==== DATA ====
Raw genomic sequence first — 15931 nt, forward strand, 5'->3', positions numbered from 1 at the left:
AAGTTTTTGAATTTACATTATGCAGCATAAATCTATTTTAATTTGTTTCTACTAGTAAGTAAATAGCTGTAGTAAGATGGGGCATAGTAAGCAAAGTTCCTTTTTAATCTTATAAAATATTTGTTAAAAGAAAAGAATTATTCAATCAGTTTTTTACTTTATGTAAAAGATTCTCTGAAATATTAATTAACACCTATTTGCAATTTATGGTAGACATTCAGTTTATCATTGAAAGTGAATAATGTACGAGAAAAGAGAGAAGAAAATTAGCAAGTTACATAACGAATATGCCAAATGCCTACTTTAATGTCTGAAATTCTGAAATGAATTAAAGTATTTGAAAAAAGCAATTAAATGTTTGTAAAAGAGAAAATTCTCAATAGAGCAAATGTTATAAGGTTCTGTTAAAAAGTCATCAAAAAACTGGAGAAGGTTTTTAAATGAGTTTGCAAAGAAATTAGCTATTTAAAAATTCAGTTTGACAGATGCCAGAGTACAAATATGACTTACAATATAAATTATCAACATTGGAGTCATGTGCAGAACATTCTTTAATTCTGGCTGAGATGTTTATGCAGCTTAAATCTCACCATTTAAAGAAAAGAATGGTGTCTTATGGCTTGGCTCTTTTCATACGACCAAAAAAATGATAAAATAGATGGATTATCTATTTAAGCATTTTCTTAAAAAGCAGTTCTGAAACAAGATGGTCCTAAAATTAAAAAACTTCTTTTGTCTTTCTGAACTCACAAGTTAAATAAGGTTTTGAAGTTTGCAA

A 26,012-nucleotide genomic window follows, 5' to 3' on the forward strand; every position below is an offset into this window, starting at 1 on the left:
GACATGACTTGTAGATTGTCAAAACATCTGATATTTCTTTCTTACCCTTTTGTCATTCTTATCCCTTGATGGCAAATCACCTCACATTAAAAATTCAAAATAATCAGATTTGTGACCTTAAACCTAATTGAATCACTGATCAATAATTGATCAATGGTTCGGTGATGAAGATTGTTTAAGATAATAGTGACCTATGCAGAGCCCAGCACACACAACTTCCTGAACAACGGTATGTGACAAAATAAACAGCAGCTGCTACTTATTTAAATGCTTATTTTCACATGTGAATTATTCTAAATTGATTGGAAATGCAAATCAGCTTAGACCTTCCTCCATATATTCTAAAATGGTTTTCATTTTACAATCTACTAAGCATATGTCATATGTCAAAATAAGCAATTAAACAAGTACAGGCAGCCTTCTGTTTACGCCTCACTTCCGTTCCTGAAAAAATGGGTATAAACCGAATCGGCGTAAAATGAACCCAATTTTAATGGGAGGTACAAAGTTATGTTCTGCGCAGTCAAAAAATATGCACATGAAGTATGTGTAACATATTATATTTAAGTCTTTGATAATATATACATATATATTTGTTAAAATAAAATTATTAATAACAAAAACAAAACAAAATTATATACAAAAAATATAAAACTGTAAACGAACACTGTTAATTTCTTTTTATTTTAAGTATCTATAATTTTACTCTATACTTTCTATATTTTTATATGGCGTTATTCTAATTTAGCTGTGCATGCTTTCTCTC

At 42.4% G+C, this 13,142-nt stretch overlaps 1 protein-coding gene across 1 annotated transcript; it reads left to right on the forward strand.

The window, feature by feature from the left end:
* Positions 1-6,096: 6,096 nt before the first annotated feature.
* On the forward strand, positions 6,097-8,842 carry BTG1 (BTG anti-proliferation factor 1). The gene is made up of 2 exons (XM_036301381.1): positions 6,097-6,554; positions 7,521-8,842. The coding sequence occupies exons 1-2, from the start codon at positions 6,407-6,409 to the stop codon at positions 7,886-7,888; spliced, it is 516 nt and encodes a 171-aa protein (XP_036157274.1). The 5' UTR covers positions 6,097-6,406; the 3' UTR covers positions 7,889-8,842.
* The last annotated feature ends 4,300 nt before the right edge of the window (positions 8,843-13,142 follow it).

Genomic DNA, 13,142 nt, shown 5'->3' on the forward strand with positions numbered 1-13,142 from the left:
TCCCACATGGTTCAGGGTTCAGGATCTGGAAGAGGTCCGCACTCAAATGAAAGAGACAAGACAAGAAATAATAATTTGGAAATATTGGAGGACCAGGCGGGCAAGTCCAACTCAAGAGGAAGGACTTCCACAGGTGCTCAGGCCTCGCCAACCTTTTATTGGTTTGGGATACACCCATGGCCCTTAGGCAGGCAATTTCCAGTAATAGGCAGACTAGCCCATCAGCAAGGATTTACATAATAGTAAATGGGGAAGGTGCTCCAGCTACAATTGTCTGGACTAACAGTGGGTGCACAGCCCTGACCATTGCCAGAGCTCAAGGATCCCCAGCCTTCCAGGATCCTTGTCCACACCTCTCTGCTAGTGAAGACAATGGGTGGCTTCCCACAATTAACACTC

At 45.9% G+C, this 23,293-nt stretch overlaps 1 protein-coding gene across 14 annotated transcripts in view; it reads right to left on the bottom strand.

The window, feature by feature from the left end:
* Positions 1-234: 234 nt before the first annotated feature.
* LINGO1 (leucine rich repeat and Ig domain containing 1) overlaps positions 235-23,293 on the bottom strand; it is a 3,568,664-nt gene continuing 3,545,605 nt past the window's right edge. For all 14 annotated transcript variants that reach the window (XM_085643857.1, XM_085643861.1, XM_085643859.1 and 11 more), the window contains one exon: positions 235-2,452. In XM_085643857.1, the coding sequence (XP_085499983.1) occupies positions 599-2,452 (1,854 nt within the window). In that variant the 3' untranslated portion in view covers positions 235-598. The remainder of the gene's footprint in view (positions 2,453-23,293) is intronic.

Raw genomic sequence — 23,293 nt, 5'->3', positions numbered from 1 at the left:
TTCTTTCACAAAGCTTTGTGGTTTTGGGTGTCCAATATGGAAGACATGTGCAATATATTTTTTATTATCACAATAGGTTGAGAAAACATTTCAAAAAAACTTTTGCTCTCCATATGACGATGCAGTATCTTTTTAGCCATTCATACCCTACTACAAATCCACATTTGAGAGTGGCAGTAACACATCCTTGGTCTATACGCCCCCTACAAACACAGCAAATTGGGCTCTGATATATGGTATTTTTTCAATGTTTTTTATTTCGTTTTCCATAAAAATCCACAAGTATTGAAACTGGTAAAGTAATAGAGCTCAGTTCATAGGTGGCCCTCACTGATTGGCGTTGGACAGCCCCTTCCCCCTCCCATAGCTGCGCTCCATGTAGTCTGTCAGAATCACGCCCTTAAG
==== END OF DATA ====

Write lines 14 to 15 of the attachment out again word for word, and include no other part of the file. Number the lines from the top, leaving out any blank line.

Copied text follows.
* Positions 1-234: 234 nt before the first annotated feature.
* LINGO1 (leucine rich repeat and Ig domain containing 1) overlaps positions 235-23,293 on the bottom strand; it is a 3,568,664-nt gene continuing 3,545,605 nt past the window's right edge. For all 14 annotated transcript variants that reach the window (XM_085643857.1, XM_085643861.1, XM_085643859.1 and 11 more), the window contains one exon: positions 235-2,452. In XM_085643857.1, the coding sequence (XP_085499983.1) occupies positions 599-2,452 (1,854 nt within the window). In that variant the 3' untranslated portion in view covers positions 235-598. The remainder of the gene's footprint in view (positions 2,453-23,293) is intronic.